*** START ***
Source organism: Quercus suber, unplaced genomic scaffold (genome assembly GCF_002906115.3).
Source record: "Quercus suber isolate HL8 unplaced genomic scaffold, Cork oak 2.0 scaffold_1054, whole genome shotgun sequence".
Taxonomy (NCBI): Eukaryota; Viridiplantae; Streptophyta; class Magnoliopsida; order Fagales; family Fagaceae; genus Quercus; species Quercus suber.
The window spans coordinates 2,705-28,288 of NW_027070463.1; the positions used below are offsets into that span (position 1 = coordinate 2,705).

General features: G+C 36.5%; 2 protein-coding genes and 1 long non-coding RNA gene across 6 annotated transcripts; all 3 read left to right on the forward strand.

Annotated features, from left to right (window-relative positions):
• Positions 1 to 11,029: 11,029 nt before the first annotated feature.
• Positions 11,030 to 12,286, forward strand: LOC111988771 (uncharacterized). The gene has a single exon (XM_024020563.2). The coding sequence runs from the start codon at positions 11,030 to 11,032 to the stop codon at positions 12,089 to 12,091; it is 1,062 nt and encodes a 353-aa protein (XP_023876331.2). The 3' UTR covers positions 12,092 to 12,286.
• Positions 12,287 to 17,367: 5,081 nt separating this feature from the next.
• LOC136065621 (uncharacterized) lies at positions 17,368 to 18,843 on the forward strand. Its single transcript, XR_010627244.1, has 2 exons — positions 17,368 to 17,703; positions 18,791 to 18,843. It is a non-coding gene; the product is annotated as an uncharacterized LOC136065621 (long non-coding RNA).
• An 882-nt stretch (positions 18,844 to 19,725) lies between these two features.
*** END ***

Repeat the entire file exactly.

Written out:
Source organism: Quercus suber, unplaced genomic scaffold (genome assembly GCF_002906115.3).
Source record: "Quercus suber isolate HL8 unplaced genomic scaffold, Cork oak 2.0 scaffold_1054, whole genome shotgun sequence".
Taxonomy (NCBI): Eukaryota; Viridiplantae; Streptophyta; class Magnoliopsida; order Fagales; family Fagaceae; genus Quercus; species Quercus suber.
The window spans coordinates 2,705-28,288 of NW_027070463.1; the positions used below are offsets into that span (position 1 = coordinate 2,705).

General features: G+C 36.5%; 2 protein-coding genes and 1 long non-coding RNA gene across 6 annotated transcripts; all 3 read left to right on the forward strand.

Annotated features, from left to right (window-relative positions):
• Positions 1 to 11,029: 11,029 nt before the first annotated feature.
• Positions 11,030 to 12,286, forward strand: LOC111988771 (uncharacterized). The gene has a single exon (XM_024020563.2). The coding sequence runs from the start codon at positions 11,030 to 11,032 to the stop codon at positions 12,089 to 12,091; it is 1,062 nt and encodes a 353-aa protein (XP_023876331.2). The 3' UTR covers positions 12,092 to 12,286.
• Positions 12,287 to 17,367: 5,081 nt separating this feature from the next.
• LOC136065621 (uncharacterized) lies at positions 17,368 to 18,843 on the forward strand. Its single transcript, XR_010627244.1, has 2 exons — positions 17,368 to 17,703; positions 18,791 to 18,843. It is a non-coding gene; the product is annotated as an uncharacterized LOC136065621 (long non-coding RNA).
• An 882-nt stretch (positions 18,844 to 19,725) lies between these two features.